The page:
HbA1c is also increasingly being used as a diagnostic test for type 2 diabetes, and as a screening test for people at high risk of diabetes. When you're first diagnosed, your diabetes care team will help you with your insulin injections, before showing you how and when to do it yourself. Insulin injections are usually given by an injection pen, which is also known as an insulin pen or auto-injector. Your GP or diabetes nurse may also teach one of your close friends or relatives how to inject the insulin properly. The pump is attached to you by a long, thin piece of tubing, with a needle at the end, which is inserted under your skin. The pump allows insulin to continuously flow into your bloodstream at a rate you can control. Insulin pump therapy can be used by adults, teenagers and children (with adult supervision) who have type 1 diabetes. An important part of your treatment is to make sure that your blood sugar level is as normal and stable as possible. Exercise, illness, stress, drinking alcohol, taking other medicines and, for women, changes to your hormone levels during your monthly period can all affect your blood sugar levels. Your GP or diabetes care team will also carry out a different blood test every two to six months, called the HbA1c test.
This gives a clearer idea of how well your treatment plan is working, by measuring how stable your glucose levels have been over the past 6-12 weeks.
It measures the amount of haemoglobin, which is the oxygen-carrying substance in red blood cells that has glucose attached to it. If you develop severe hypoglycaemia, you can become drowsy and confused, and you may even lose consciousness.
Your diabetes care team may show several of your family members and close friends how to inject glucagon or give you glucose gel, should you need it.
You'll need to have another injection of glucagon straight into a vein, which must be given by a trained healthcare professional. If you have type 1 diabetes, it's recommended that you carry identification with you so that people are aware of the problem if you become hypoglycaemic. Some people with type 1 diabetes may benefit from a fairly new procedure known as islet cell transplantation. In 2008, a government-funded islet cell transplant programme was introduced, and the procedure is now available through the NHS for people who satisfy certain criteria (see below).
An islet cell transplant is a minor, low-risk procedure that's carried out under local anaesthetic. The Diabetes UK website has more information about islet cell transplants and hypoglycaemia.
People with type 1 diabetes who are having a kidney transplant from a donor may also be offered a pancreas transplant at the same time.
During the procedure, your faulty pancreas will be replaced with a healthy pancreas from a donor. Pancreas transplants are complicated operations and, like other types of major surgery, there's a risk of complications. The waiting time for a pancreas transplant is one to two years, because there's a shortage of suitable donor organs. If you develop hyperglycaemia, you may need to adjust your diet or your insulin dose to keep your glucose levels normal.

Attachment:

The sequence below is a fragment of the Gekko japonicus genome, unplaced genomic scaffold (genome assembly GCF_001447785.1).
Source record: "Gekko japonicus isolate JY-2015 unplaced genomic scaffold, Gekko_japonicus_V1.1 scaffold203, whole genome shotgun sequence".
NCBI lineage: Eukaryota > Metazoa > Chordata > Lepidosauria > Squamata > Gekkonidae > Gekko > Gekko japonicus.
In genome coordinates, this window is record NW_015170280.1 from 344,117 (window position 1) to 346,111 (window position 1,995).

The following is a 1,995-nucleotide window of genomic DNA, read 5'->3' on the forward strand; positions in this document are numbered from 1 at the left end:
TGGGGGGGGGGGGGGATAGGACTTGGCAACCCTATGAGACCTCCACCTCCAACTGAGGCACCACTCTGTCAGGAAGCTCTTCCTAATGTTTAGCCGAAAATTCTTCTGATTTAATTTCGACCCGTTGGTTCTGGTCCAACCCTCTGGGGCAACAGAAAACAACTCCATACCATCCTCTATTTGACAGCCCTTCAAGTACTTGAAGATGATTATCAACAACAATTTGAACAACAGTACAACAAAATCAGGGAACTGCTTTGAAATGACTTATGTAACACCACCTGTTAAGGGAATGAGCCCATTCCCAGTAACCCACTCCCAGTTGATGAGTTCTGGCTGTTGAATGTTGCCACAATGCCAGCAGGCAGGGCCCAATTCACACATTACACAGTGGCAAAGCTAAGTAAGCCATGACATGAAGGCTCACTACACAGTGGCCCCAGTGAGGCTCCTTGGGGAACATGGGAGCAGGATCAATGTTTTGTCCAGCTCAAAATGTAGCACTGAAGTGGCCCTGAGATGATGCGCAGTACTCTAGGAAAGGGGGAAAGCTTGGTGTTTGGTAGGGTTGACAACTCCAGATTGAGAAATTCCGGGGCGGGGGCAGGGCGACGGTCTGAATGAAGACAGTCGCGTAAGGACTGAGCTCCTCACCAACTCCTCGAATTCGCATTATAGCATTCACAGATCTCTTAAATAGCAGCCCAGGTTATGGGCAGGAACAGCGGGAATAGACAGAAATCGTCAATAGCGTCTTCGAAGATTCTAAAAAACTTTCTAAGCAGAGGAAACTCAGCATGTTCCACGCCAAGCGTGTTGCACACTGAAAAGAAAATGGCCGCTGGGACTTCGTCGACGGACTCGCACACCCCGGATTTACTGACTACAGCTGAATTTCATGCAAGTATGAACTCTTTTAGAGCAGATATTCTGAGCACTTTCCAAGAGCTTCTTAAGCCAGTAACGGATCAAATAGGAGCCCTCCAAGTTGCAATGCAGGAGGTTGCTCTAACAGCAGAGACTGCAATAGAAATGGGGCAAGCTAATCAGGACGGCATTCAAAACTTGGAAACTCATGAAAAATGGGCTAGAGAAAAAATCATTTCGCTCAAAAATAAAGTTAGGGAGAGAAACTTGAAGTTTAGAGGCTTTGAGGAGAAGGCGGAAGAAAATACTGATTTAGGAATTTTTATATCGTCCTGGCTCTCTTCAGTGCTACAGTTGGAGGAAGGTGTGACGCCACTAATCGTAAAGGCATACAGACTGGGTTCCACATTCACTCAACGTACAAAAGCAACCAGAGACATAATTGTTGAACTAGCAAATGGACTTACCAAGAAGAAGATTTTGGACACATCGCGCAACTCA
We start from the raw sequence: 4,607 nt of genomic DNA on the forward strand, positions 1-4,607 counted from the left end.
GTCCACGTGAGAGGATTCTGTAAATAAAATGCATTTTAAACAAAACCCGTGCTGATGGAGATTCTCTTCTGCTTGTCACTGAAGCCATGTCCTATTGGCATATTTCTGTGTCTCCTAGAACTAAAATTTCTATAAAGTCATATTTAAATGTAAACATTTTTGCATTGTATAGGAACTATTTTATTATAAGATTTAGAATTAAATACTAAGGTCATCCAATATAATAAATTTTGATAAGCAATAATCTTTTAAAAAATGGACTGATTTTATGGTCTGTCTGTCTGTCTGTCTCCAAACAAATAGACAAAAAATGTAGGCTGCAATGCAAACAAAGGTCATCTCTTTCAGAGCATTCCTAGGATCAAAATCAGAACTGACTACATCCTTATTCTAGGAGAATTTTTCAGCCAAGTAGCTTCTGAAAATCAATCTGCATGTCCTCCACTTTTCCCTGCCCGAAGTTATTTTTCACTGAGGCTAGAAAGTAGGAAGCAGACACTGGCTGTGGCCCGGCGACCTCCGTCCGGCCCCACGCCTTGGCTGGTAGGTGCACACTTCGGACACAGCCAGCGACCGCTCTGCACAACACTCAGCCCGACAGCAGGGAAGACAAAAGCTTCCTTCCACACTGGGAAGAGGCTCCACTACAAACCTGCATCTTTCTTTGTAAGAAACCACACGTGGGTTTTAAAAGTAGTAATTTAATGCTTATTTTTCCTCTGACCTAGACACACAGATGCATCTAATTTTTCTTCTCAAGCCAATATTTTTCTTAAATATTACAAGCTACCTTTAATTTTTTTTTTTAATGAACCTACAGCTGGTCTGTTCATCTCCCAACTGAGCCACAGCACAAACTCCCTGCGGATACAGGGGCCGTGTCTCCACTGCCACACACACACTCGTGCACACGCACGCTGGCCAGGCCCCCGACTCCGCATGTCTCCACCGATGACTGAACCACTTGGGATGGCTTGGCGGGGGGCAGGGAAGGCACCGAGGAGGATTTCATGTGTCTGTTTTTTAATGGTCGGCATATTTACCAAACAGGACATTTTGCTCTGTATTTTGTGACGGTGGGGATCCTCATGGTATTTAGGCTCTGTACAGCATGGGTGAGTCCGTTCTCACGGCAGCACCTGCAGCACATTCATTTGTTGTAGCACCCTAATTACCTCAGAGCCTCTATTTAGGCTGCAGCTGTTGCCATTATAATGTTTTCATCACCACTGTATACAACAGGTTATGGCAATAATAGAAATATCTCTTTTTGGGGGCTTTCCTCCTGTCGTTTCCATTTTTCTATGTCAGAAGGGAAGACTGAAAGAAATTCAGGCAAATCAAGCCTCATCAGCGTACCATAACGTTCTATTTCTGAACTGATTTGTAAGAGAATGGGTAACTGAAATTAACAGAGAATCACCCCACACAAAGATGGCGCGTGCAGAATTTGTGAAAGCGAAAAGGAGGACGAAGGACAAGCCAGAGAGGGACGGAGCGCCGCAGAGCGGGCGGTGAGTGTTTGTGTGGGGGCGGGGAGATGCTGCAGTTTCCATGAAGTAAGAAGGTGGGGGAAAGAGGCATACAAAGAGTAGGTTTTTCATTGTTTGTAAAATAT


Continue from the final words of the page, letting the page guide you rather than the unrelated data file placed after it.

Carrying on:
If hyperglycaemia isn't treated, it can lead to a condition called diabetic ketoacidosis, where the body begins to break down fats for energy instead of glucose, resulting in a build-up of ketones (acids) in your blood. Diabetic ketoacidosis is very serious and, if not addressed quickly, it can lead to unconsciousness and, eventually, death. Your healthcare team will educate you on how to decrease your risk of ketoacidosis by testing your own blood for ketones using blood ketone sticks if you're unwell. Diabetic kidney disease is identified by the presence of small amounts of a protein called albumin in your urine.
The aim of treating diabetes is to help people with the condition control their blood glucose levels and minimise the risk of developing future complications. The Diabetes UK website has more information about care from healthcare professionals. Prolonged, poorly controlled blood glucose levels increase the likelihood of developing atherosclerosis (furring and narrowing of your blood vessels). Retinopathy is where the retina (the light-sensitive layer of tissue) at the back of the eye is damaged.
The better you control your blood sugar levels, the lower your risk of developing serious eye problems. If the small blood vessels in your kidney become blocked and leaky, your kidneys will work less efficiently. Damage to the nerves of the foot can mean that small nicks and cuts aren't noticed, which can lead to a foot ulcer developing.
If you develop nerve damage, you should check your feet every day and report any changes to your doctor, nurse or podiatrist. In men with diabetes, particularly those who smoke, nerve and blood vessel damage can lead to erection problems. Pregnant women with diabetes will usually have their antenatal check-ups in hospital or a diabetes clinic. Caring for your health will make treating your diabetes easier and minimise your risk of developing complications.